September 22, 2009
Rare Giant Squid Caught Off The Gulf Of Mexico
The Interior Department said on Monday that U.S. scientists in the Gulf of Mexico unexpectedly netted a 19.5-foot giant squid off the coast of Louisiana, demonstrating how little is known about life in the deep waters of the Gulf, Reuters reported.
Experts said the rare species had not been spotted in the Gulf of Mexico since 1954, when a giant squid was found floating dead off the Mississippi Delta.
The squid did not survive the rapid change in water depth when brought to the surface, but researchers had it preserved and sent to the Smithsonian Institution's National Museum of Natural History for more research.
The scientists, at the time, were participating in a pilot study on the diets of sperm whales. The study included researchers from the National Oceanic and Atmospheric Administration and the Interior Department's Minerals Management Service.
Anthony Martinez, a marine mammal scientist for the National Oceanic and Atmospheric Administration and the chief scientist on the research cruise, said that as the trawl net rose out of the water, he could see that they had something big.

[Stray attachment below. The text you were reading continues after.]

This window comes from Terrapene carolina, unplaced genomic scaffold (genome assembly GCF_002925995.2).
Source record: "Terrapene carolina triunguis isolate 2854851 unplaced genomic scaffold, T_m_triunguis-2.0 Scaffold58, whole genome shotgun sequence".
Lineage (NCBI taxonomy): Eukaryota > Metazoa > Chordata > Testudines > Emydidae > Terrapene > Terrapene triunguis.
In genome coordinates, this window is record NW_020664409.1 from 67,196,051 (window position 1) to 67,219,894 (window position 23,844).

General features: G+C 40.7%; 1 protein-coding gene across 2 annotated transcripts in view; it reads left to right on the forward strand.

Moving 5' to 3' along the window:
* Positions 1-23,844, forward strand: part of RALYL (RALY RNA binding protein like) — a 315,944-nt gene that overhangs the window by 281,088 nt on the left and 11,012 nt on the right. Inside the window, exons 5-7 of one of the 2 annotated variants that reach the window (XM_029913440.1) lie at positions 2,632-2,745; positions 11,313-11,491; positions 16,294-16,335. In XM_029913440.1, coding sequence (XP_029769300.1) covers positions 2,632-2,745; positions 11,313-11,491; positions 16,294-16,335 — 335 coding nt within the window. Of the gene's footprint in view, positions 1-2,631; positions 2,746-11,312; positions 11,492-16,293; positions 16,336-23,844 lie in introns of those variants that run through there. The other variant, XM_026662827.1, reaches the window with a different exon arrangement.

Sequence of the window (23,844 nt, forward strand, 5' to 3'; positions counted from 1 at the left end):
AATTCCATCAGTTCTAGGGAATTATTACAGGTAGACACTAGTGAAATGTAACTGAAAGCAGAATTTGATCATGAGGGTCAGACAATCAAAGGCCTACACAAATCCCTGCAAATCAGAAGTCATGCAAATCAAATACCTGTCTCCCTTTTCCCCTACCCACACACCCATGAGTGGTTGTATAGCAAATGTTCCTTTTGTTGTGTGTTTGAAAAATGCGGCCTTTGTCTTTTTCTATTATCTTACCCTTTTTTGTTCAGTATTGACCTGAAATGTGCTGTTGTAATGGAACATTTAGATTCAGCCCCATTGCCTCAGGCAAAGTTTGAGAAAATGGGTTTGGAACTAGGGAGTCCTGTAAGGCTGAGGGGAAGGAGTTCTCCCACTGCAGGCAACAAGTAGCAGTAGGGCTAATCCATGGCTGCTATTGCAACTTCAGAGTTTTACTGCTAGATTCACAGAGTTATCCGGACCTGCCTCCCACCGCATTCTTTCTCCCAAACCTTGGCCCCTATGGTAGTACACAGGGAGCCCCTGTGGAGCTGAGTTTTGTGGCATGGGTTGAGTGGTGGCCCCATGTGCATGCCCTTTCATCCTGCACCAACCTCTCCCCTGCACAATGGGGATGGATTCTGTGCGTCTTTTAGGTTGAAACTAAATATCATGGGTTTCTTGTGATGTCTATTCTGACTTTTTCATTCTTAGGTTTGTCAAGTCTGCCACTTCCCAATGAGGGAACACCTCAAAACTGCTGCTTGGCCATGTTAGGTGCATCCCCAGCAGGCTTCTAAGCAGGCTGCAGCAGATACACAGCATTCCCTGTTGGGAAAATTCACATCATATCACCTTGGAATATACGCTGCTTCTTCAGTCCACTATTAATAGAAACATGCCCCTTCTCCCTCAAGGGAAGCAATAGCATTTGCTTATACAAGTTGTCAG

Scientists were aware of the giant squid's presence in the Gulf Remnants, as squid remains have been found in the stomachs of its predators in the waters of the Gulf, Caribbean and Florida Keys.
Researchers called it a significant find, because the species are difficult to catch and much can be learned from the specimen.
"The squid was an important addition to the worldwide study of squids. This find illustrates how little we know about what is swimming around in the deep waters of the Gulf of Mexico," said Michael Vecchione, director of NOAA's Fisheries Service's National Systematics Laboratory.
The giant squid, which can grow up to 40 feet long, are usually found in deep-water fisheries, such as off Spain and New Zealand.
Vecchione said it was the first time one has actually been captured during scientific research in the Gulf of Mexico.
Image Caption: Giant squid collected by NOAA on July 30 off the Louisiana coast in the Gulf of Mexico. (Credit: NOAA)
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